Roger Miller BiographySongwriter, singer, guitarist, fiddler, drummer, TV star, humorist, honky-tonk man, Broadway composer, and perhaps above all else, an awesome wit - Roger Miller was all of these and more. Roger Dean Miller was born on January 2, 1936, in Fort Worth, Texas, the youngest of three boys. His father, Jean Miller, died at the age of 26 from spinal meningitis. Roger was only one-year-old.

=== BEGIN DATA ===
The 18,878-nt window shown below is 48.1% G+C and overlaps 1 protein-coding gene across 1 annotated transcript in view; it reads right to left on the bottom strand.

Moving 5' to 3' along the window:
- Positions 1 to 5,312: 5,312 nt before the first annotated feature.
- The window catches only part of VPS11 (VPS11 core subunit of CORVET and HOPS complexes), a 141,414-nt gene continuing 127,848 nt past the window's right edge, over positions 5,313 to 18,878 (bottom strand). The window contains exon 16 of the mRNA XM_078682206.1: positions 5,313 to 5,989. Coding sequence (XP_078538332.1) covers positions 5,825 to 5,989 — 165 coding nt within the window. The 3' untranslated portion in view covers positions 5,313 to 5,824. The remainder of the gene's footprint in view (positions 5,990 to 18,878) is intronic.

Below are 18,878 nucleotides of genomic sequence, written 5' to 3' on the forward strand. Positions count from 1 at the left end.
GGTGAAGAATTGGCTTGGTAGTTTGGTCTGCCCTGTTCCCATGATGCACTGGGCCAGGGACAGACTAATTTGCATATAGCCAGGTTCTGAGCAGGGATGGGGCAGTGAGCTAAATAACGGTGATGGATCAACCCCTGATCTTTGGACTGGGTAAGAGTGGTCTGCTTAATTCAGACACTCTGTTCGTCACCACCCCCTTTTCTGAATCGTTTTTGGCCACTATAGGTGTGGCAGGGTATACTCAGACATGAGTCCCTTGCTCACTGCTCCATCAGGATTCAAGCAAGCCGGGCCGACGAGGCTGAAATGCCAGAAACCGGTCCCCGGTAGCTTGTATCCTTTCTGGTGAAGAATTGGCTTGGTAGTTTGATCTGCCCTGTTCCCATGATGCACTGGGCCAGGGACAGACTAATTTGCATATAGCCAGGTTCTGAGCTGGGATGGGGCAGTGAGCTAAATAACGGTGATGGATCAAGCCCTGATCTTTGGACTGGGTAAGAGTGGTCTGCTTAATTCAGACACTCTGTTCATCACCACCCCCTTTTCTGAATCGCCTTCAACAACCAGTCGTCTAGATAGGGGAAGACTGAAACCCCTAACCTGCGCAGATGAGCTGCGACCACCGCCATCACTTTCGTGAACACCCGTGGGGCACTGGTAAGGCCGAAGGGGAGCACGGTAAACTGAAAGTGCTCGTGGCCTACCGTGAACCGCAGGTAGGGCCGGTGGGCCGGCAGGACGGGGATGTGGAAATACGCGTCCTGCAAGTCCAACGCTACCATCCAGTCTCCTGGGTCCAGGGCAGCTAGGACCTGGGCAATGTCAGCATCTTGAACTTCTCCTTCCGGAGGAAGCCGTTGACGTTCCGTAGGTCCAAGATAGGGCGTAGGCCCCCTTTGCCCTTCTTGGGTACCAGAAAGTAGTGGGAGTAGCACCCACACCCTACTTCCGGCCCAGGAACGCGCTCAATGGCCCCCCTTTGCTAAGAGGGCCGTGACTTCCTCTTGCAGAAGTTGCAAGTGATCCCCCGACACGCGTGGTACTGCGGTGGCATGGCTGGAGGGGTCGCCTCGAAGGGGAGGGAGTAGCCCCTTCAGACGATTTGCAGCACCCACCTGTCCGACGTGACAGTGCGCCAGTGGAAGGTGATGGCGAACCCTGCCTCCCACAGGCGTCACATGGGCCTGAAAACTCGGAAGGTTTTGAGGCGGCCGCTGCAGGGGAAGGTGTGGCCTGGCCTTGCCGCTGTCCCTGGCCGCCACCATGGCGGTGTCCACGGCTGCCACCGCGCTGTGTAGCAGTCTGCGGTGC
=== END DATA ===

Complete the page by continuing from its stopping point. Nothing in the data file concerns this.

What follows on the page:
In 1964 Roger Miller dominated the country music category in the Grammy Awards, walking off with five awards including Best Country Song and Best Country and Western Male Vocal Performance. Incredibly that was only a warm-up for what he would do the following year, when he swept the board with another six awards, including Best Rock-and-Roll Male Vocal. Roger's King Of The Road, is one of the few songs that has transcend the boundaries of time and culture. Its appeal, like all classic songs, has been cross-generational. Miller wrote the jazz-influenced tune in 1964, and when released as a single in March 1965, it sold over 500,000 copies in its first two weeks and subsequently chalked up world-wide sales in excess of five million. The song has since been covered by nearly 300 artists in all styles of music from jazz through reggae to soul, country and rock. In the mid 1960s, while most of America was getting caught up in rock's British invasion, the Nashville-based singer-songwriter was dominating the pop and country charts with a mix of nonsensical and deeply emotional songs like Dang Me, Chug-A-Lug, (And You Had A) Do-Wacka-Do, Engine Engine No.9, One Dyin' And A Buryin', Kansas City Star, England Swings, Husbands And Wives, Walkin' In The Sunshine and Little Green Apples.